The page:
Braces 45 extend circumferentially and slightly radially inwardly from circumferential ends of each arm 27. Braces 45 add strength to arms 27 and resist buckling should a force be applied to attempt to remove tube 22 from bore 25.
FIG. 3 is an end view of coupling 20 as illustrated in FIG. 1A. Tube 22 is received within a center of bore 25. Upset end 30 abuts an outer face of ring-shaped member 32. Tangs 28 extend radially inwardly and abut wall 43. Braces 45 extend circumferentially and radially inwardly from tangs 28.
FIG. 4 shows a second embodiment connector 48. Tube 50 is secured within a bore 47 in housing 49 by a lock ring 52 received within a notch 53. Lock ring 52 is also received within a notch 55 on sleeve 54. Conical entrance portion 56 extends to the outer end of bore 47.
The assembled tube unit is inserted, and ring 52 snaps into notch 53 locking sleeve 54 within housing 49. Sleeve 54 has a notch 56 positioned adjacent upset portion 58. In this regard it secures tube 50 within housing 49 similar to the first embodiment. O-ring 60 is secured by a ditch 62 formed at an axial position between upset portion 58 and an end 63 of tube 50.
FIG. 5 shows details of lock ring 52 for use with second embodiment 48. Lock ring 52 includes a pair of spaced ends 57. Holes 59 are formed adjacent ends 57, and may receive a tool such that ends 57 can be biased towards each other to facilitate insertion or removal of lock ring 52 through the conical entrance portion 56. The combination of biasing ends 57 circumferentially together, and the conically inwardly tapered surface of conical entrance portion 56, assist in the insertion of lock ring 52 into notch 53.
FIG. 6 shows a third embodiment connector 64. Third embodiment 64 is similar to second embodiment 48 except that a spacer seal 66 is positioned axially adjacent upset portion 58. The end of sleeve 56 which forms notch 56 abuts spacer 66 to provide a fluid tight seal. O-ring 60 is received within ditch 62. A second upset portion 68 is formed at an outer axial end of tube 50 to secure sleeve 54 and lock ring 52 on tube 50.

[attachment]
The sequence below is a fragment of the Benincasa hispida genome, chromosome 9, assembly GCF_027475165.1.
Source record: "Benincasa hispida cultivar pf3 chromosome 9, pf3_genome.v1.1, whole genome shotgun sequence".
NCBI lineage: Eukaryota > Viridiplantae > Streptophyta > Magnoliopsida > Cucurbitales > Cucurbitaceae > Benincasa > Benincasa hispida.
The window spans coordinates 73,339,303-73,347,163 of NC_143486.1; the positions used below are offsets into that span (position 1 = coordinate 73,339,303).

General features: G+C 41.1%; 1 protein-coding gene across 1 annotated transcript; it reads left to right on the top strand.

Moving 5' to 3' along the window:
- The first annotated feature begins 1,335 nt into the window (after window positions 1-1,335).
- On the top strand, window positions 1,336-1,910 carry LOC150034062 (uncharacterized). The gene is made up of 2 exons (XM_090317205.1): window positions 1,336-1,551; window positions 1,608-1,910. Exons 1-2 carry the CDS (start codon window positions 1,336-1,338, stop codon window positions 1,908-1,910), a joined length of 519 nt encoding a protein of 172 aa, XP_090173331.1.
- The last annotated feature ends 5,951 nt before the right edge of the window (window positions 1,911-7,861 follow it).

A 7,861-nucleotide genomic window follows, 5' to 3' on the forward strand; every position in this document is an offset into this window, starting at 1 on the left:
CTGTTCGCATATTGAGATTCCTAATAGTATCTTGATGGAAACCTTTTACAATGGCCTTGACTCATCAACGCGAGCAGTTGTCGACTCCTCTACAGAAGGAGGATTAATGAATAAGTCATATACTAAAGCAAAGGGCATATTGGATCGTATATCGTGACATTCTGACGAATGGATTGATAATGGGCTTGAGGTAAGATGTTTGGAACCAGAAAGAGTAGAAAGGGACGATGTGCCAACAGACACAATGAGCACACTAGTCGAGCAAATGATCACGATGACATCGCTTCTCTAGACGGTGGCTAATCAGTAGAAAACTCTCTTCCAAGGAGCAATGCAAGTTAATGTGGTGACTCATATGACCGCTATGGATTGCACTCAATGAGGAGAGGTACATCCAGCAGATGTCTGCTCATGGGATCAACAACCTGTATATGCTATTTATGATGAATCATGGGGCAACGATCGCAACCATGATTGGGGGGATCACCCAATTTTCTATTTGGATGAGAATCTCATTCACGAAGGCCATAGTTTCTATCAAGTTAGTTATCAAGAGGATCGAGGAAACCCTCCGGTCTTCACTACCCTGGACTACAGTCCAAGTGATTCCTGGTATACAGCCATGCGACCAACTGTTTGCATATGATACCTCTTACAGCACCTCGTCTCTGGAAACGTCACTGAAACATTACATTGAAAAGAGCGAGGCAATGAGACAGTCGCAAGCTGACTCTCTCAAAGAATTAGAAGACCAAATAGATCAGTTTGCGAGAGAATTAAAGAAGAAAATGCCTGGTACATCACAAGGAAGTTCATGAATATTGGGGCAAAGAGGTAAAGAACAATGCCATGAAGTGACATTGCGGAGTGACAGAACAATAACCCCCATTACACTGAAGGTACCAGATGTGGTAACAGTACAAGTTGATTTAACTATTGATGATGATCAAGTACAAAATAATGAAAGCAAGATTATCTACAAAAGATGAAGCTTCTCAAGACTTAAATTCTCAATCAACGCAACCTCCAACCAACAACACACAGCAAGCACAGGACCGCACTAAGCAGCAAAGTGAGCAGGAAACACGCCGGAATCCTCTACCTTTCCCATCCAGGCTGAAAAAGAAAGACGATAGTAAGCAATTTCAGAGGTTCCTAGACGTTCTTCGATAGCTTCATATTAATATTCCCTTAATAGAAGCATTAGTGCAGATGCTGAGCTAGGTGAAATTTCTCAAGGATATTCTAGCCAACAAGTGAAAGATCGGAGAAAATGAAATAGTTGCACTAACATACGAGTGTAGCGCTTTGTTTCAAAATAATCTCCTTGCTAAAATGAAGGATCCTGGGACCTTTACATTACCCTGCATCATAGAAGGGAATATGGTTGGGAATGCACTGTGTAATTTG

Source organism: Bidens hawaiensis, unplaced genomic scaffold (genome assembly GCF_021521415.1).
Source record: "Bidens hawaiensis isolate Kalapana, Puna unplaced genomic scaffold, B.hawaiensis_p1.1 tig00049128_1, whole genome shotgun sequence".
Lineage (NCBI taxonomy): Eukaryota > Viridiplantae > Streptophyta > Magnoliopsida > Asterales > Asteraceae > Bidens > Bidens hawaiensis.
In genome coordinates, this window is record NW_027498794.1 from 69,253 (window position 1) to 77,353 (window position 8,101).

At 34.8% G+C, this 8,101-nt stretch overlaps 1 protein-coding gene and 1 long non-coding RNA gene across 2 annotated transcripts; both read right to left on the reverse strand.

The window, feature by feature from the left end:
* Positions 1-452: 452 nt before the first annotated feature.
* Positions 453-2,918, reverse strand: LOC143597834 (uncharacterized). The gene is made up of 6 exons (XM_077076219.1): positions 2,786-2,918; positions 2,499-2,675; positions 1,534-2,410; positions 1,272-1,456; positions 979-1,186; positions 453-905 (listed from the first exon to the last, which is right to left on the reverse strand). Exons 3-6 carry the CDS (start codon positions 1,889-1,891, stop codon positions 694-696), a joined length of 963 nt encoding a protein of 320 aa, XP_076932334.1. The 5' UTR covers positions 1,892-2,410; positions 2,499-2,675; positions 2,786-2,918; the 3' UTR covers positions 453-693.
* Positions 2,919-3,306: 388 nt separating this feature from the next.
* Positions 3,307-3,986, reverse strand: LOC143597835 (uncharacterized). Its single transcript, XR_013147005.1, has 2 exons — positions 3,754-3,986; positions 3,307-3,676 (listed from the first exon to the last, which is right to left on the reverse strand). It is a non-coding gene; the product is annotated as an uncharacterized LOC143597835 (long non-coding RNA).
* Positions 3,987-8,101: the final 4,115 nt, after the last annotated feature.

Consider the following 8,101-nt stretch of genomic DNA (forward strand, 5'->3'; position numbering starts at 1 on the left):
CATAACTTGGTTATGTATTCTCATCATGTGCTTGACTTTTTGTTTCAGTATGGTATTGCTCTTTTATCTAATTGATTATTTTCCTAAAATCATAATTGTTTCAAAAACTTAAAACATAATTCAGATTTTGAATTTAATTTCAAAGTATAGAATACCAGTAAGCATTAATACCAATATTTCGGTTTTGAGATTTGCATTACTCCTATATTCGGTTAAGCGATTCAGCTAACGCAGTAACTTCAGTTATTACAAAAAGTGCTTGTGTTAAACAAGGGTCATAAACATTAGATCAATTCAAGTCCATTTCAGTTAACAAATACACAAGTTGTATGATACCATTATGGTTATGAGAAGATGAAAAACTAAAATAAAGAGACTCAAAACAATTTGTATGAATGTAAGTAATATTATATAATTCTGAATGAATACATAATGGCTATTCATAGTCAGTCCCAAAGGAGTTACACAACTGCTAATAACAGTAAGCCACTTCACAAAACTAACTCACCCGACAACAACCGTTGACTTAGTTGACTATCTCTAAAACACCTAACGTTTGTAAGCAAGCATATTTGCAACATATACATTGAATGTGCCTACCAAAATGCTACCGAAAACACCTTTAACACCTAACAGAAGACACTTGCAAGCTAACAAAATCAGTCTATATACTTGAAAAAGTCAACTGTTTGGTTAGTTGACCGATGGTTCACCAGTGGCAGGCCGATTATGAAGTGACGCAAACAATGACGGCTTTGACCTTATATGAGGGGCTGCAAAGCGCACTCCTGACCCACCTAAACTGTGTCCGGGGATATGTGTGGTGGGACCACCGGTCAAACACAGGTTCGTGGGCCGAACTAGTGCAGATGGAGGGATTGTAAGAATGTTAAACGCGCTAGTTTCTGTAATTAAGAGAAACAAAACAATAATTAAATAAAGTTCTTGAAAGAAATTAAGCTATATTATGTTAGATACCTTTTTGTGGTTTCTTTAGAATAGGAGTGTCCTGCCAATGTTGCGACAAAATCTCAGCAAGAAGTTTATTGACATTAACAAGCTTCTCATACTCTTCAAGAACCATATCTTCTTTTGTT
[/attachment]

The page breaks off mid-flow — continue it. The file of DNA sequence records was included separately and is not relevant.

A method of forming the various fluid connections will now be disclosed with reference to the drawings. The tube is initially of a generally uniform outer diameter. An upset portion 30 or 68 is formed at a position spaced from a first end of the tube. In the second embodiment, shown in FIG. 4, this step is eliminated. The sleeve and locking member, or lock ring, are then moved onto the tube from the one end towards the upset portion. The inner upset portion 34 or 58 is then formed to secure the sleeve and locking member on the tube. A seal securing member 42 or 62 is then formed between the inner upset portion and an inner end of the tube. The seal is then placed on the seal securing member. The assembled unit is then inserted into the bore in the housing.
In a preferred embodiment, the ditch 42 is a rolled groove. The upset portions are formed by a standard upset machine. The flared end is also formed by standard machining methods.
Most preferably locking member 26 is formed of a stainless steel. Further, the sleeve is preferably formed from 12L14 steel. The O-ring is preferably of the type commonly known as E.P.D.M.
Preferred embodiments of the present invention have been disclosed, however, a worker of ordinary skill in the art would recognize that certain modifications would come within the scope of this invention. Thus, the following claims should be studied in order to determine the true scope and content of this invention.